Setting a standard in fiscal reform and oversight


ECONOMICS:Now is a good time to consider a new approach to the conduct of fiscal policy, writes PHILIP LANE

DURING THE current economic crisis, the Government has been compelled to undertake a sizeable budget correction in the midst of a severe recession. While this route may well have been the best option given the situation we faced, it begs the question of whether a different path for fiscal policy during the pre-crisis period may have permitted a less onerous fiscal response in the last couple of budgets.

This question is also relevant for other economies that must undertake sizeable fiscal corrections, such as Greece and Britain. Debate about how fiscal policy is conducted through the economic cycle is especially important in view of Ireland’s membership of the economic and monetary union (EMU), since fiscal policy is the main tool available to deal with country-specific shocks.

Accordingly, it is timely to consider a new approach to the conduct of fiscal policy in Ireland. If a new fiscal framework could enhance macroeconomic stability for Ireland, it would improve the policy coherence of EMU membership.

Moreover, by improving the prospects for long-term fiscal sustainability, it should also improve Ireland’s reputation in international debt markets, helping to reduce the high spreads on Irish sovereign debt.

International research evidence indicates that the political distortions that may prevent the accumulation of sufficiently large surpluses during the good times can be mitigated by the introduction of effective fiscal rules and an independent fiscal policy council.

The overriding principle in designing fiscal rules for Ireland should be to preserve medium-term fiscal sustainability. To this end, it is appropriate to target an annual surplus in the structural fiscal balance – the budget balance after allowance is made for the ups and downs of the economic cycle – for several reasons.

First, Ireland faces the prospect of higher future public spending needs on healthcare and pensions due to the ageing of the population. Second, public debt will be quite substantial by the end of the current fiscal adjustment process: returning the level of public debt to below the 60 per cent ceiling specified in the EU Stability and Growth Pact will require a sustained period of structural surpluses. Third, it is appropriate to target a structural surplus during normal times to provide a buffer against a major negative macroeconomic shock, such as we are now experiencing.

In tandem with the last point, the structural balance fiscal rule should contain an escape clause by which a structural fiscal deficit is permitted in the event of a sufficiently large macroeconomic shock. Such an escape clause provides the flexibility to address major recessions or (in the other direction) episodes of overheating, which may require extra fiscal measures beyond the automatic stabilisers that are part of the passive cyclical component of the budget.

Fiscal rules are more effective if the setting of policy incorporates a role for an independent fiscal policy council. The establishment of such a council in Ireland would offer many potential benefits.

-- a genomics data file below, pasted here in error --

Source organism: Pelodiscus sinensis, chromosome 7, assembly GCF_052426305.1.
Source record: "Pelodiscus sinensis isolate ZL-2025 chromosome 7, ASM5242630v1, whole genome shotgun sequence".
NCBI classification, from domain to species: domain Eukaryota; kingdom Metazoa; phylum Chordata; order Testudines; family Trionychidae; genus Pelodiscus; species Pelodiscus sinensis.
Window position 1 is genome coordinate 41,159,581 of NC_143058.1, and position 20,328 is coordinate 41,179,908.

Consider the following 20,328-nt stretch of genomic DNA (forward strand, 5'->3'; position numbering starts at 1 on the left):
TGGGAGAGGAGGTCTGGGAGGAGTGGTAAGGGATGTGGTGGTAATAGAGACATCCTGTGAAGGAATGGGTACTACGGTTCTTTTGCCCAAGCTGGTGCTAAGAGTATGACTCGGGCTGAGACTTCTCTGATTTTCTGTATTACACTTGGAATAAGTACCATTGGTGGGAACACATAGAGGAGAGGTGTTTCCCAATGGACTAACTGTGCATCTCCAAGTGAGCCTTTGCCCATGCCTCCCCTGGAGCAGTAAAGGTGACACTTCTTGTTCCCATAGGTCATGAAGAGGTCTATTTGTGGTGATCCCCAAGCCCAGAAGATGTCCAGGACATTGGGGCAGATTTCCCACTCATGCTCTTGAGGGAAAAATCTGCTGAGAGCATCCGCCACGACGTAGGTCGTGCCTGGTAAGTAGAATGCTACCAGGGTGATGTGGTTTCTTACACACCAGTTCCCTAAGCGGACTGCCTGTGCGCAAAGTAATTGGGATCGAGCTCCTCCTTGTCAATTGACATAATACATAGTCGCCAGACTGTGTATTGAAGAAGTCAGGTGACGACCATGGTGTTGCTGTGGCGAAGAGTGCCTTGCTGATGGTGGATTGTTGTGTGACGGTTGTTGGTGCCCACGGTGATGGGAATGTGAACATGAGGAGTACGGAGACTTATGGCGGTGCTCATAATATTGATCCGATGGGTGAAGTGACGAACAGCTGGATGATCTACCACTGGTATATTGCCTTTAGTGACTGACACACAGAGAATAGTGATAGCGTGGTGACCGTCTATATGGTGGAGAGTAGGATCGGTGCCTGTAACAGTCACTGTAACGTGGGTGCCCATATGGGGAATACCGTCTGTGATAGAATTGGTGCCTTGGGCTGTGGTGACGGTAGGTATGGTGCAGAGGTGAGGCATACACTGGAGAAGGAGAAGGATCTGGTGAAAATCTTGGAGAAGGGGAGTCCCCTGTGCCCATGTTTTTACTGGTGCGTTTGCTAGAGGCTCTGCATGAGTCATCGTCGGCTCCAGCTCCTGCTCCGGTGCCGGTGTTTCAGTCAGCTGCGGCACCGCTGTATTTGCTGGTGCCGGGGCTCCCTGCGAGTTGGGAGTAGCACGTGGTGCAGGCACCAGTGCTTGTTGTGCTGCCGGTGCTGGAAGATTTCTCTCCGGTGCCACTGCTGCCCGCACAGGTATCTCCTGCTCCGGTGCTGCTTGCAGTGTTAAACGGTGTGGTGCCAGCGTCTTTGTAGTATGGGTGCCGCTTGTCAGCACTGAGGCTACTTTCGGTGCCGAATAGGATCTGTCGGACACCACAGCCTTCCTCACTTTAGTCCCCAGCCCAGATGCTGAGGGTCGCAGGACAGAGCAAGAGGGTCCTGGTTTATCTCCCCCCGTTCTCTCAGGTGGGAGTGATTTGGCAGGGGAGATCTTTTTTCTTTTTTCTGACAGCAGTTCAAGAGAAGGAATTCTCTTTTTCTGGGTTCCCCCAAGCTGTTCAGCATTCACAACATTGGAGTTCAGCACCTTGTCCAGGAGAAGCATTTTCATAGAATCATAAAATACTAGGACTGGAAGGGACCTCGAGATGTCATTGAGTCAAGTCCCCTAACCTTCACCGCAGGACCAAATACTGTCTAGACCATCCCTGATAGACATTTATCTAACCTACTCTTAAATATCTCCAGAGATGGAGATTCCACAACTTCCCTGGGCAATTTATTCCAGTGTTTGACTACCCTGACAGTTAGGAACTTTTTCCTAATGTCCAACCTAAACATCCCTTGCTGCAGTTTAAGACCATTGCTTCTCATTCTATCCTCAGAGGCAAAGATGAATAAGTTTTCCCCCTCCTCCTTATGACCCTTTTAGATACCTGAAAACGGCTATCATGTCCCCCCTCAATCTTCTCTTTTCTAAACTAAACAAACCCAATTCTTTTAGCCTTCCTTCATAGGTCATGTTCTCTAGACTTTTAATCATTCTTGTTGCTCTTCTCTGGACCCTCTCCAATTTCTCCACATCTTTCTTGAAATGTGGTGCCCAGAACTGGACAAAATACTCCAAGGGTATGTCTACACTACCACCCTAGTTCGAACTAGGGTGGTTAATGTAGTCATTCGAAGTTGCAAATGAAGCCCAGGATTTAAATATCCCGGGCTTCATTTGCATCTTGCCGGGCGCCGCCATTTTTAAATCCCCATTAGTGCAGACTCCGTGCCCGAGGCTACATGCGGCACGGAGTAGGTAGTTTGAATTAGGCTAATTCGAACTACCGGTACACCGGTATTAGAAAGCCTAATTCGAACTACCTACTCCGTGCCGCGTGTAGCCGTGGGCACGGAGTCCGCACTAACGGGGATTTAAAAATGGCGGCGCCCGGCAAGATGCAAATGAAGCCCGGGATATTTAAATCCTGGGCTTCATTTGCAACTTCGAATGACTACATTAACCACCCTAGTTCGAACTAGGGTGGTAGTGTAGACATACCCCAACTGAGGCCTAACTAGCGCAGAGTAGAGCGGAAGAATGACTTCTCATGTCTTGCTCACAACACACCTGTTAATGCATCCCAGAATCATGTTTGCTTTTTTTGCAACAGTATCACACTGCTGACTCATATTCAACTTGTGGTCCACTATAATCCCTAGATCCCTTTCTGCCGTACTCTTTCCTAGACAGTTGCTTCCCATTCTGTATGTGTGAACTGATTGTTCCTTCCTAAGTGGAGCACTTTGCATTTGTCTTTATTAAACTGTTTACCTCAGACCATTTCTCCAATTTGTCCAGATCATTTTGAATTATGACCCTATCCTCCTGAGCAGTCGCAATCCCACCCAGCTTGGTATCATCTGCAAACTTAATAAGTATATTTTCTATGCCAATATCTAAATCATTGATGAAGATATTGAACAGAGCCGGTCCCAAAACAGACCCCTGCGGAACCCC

Such a council could play a role in identifying the cyclical state of the economy and the distribution of macroeconomic risk factors. Given the macroeconomic environment, it could make recommendations concerning the overall budgetary stance that would be consistent with medium-term fiscal sustainability. It could also monitor compliance with the specified fiscal rules and make recommendations concerning the appropriate adjustment path in the event of non-compliance. In related fashion, it could make an ex-post evaluation of the conduct of fiscal policy over the preceding year.

In addition to these direct budgetary roles, an independent fiscal council could contribute to the transparency of the fiscal process by acting as an independent monitor of the quality and availability of the fiscal data. It could also promote public debate about fiscal policy through engagement with Oireachtas committees and the media and the organisation of policy workshops.

In terms of scale, the Swedish Fiscal Policy Council provides a model. Moreover, it would be desirable to match the Swedish practice by including some non-Irish members in the council, since this expands the range of potential members and provides a mechanism for Ireland to learn from the experience of other countries.

It is important that the fiscal policy council is an independent institution, for the same reasons that justify the independence of central banks. But it is also vital that the council is accountable.

Accountability can be made effective by a two-track process. Council members should testify before the relevant Oireachtas committees on a regular basis and explain any errors in projections made by the council. Also, the technical quality of the work produced by the council should be audited in regular reviews by an international expert group.

It is plausible that the difficulties faced by the EU in handling the Greek crisis may lead to initiatives to encourage the formation of fiscal frameworks that combine a set of fiscal rules and a formal role for an independent fiscal council in each member state. As an early adopter of a new fiscal regime, Ireland could establish itself as a leader in European fiscal reform.

Philip R Lane is professor of international macroeconomics at Trinity College Dublin